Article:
Stuck in a mental rut? Cognitive Behavioural Therapy can help

Mental Health

13 August 2019

Persistent negative or self-critical thoughts can be overwhelming and can aggravate a problem that you’re already struggling to deal with, such as anxiety or depression. That voice in your head telling you “you’re not good enough”, “you’ll make a fool of yourself”, “this is all your own fault” holds you back from taking actions that challenge these irrational thoughts. You’re so convinced things will go wrong that you don’t even attempt them – and this perceived ‘bottling out’ reinforces your sense of failure.

Breaking the cycle of negative thinking

One way is by using a ‘talking’ therapy known as CBT. It works by helping you break down an overwhelming problem into smaller parts, which makes it easier to understand how your thoughts, feelings and behaviour are connected and how they affect each other.

Psychological or talking therapies like CBT, counselling and family therapy have become much more widely used in recent years to treat a growing number of conditions, including depression, anxiety, eating disorders, sleep problems, and relationship and family problems. Talking therapies are used both as a stand-alone treatment and, for those with more a severe psychological disorder, as a supplement to another form of treatment, such as medication.

The success of talking therapies in treating conditions such as anxiety and depression has been demonstrated in a large number of scientific studies, and demand within the NHS has grown significantly.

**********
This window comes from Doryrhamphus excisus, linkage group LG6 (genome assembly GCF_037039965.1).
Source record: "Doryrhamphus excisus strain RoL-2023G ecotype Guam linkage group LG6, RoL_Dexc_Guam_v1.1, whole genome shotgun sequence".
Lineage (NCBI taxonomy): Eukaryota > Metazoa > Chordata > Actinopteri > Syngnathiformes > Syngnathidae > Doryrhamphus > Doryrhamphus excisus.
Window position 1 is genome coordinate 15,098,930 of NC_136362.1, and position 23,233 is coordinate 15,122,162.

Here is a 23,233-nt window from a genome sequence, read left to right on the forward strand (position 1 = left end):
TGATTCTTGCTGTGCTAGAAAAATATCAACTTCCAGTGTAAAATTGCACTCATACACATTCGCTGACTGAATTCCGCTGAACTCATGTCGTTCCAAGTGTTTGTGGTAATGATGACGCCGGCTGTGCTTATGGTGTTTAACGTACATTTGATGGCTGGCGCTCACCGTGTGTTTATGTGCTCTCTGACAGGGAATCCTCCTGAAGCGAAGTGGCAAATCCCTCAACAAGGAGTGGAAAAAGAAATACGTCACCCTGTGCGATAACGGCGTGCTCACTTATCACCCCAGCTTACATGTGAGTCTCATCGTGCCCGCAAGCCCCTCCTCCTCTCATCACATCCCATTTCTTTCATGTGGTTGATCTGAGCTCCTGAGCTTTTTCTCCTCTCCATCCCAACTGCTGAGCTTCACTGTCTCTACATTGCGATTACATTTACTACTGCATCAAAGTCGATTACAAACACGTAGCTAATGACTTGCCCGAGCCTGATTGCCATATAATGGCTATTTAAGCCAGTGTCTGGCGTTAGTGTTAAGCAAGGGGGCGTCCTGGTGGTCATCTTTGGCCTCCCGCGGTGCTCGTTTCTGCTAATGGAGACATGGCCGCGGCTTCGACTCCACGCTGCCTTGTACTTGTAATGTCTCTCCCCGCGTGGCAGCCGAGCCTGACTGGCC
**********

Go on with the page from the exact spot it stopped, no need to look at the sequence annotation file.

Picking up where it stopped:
How does CBT work?

CBT is a practical, ‘solution-based’ treatment that helps you to identify irrational thoughts, assumptions and beliefs and learn how to replace them with more reasonable ones. The treatment is highly structured and focuses on specific problems and goals. It therefore works best for people who can identify the main problem they want help with. “It may be less suitable for someone who feels vaguely unhappy or unfulfilled, but doesn't have troubling symptoms or a particular aspect of their life they want to work on,” notes the mental health charity Mind.

The Royal College of Psychiatrists explains that, unlike some of the other talking therapies, CBT focuses on ‘here and now’ problems and situations. “Instead of focusing on the causes of your distress or symptoms in the past, it looks for ways to improve your state of mind now,” it says.

CBT also tends to be of shorter duration than some other talking therapies, involving between five and 20 hour-long weekly sessions. It should not be seen as a quick-fix, however. To be successful, it requires a lot of motivation, commitment and work. You’ll be expected to participate actively both during and in between sessions, practising techniques you’ve learned and working on set tasks at home.

“The overall aim is for the individual to attribute improvement in their problems to their own efforts, in collaboration with the psychotherapist,” says the British Association for Behavioural and Cognitive Psychotherapies (BABCP), the profession’s accrediting body.

Getting started with CBT

The first step is to discuss the problem that’s concerning you with your GP, who can refer you for CBT, if appropriate. Some CBT practitioners work on a self-employed basis or through private clinics – you can search for an accredited psychotherapist on the BABCP’s website. You may be able to self-refer, although some practitioners will require a referral from your GP or another health professional.

Useful resources

Choosing a Counsellor or Therapist

NHS Factsheet on CBT

British Association for Behavioural and Cognitive Psychotherapies (BABCP)

The Royal College of Psychiatrists - CBT

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